by carl wilson

Does Dylan Have Flow?

I can recommend to you Keith Harris's fascinating As Yet Untitled blog, in which he contrasts a current hit album with a not-necessarily-current non-hit album (often linked to it by nice lateral moves, such as the current Kenny Chesney v. Courtney Love thread).

In one recent thread comparing Twista's Kamikaze with the Hold Steady's The Hold Steady Almost Killed Me, he gets into a compelling discussion of the anatomy of flow, which Twista of course famously has in spades. [...]

He wisely steers clear of defining it beyond saying that it has something to do with how the metrics of the lyrics are matched to the rhythm of the beats, and makes the apt comparison to the quality of "swing" in jazz: You have to say it has something to do with syncopation, but if you define it too narrowly then you end up following Philip Larkin and saying Coltrane didn't swing.

He also extends flow beyond rap to ask, does Dylan have flow? (He kind of implies no, but then how do you explain Subterranean Homesick Blues?) And of special interest to Zoilus, he uses the Mountain Goats as a best-practices case:

In an upcoming Mountain Goats review ... I flailed around at trying to explain the way John Darnielle fits syllables to a certain meter, and I bet his Classics degree left him with better terminology for that sort of analysis than my English major. I have a sense that when people rave about Darnielle’s words, they’re implicitly acknowledging rhythmic aptness as well as content, which isn‘t necessarily the case with an Elvis Costello or a Dylan.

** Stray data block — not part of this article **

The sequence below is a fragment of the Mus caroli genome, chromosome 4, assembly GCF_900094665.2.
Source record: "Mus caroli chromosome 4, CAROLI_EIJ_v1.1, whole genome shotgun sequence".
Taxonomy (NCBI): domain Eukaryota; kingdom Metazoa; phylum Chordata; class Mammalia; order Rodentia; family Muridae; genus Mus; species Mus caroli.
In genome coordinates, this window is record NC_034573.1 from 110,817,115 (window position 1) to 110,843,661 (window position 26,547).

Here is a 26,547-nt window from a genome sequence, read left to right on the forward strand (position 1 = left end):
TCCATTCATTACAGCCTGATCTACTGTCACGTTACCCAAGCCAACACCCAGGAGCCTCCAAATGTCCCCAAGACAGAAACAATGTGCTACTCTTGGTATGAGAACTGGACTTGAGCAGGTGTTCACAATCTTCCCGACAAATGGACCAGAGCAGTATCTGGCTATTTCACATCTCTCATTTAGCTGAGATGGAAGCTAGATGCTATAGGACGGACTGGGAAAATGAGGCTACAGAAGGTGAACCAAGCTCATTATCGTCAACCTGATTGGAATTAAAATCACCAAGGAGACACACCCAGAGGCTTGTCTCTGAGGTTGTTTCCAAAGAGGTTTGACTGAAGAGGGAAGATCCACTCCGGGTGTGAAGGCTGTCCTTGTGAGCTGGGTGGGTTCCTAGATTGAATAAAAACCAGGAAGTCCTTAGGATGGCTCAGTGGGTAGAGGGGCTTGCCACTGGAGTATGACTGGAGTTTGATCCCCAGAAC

(Which is enough to send me scrambling back to dictionaries of rhetoric for an expanded critical lexicon of flow, though I can't actually scramble anywhere at the moment as I'm at my desk at work. I'll try to report back on that research.)

I think this accounts for much of the rallying-cry power of Darnielle's music, the reason I often mentally picture him singing through a megaphone with a Varsity t-shirt on, or being carried on the shoulders of "the young thousands" through the streets of ancient Athens. He really does punch into the music-words nexus like a spike of ephedrine into the central-nervous system, especially on the louder faster songs.

And there are smaller things: The way, for instance, that he sings, "I am not going to lose you/ We are going to stay married," first running out of breath on the first short line and then half breaking into a laugh on the final word that also sounds a bit like a fiddle reel over the guitar rhythm on Southwood Plantation Road (Tallahassee) at once says more about the automatically self-mocking situation the characters are in than the lyrics themselves do, and also makes more of the threadbare melody than the melody itself contains, provoking that sense of listening in-between the notes. That's hardcore.

Anyway, thanks to Keith for an entry that will stick with me and affect the way I write about music in the future.

Read More | The Writ | Posted by zoilus on Thursday, March 11 at 7:52 PM | Linking Posts




Zoilus by Carl Wilson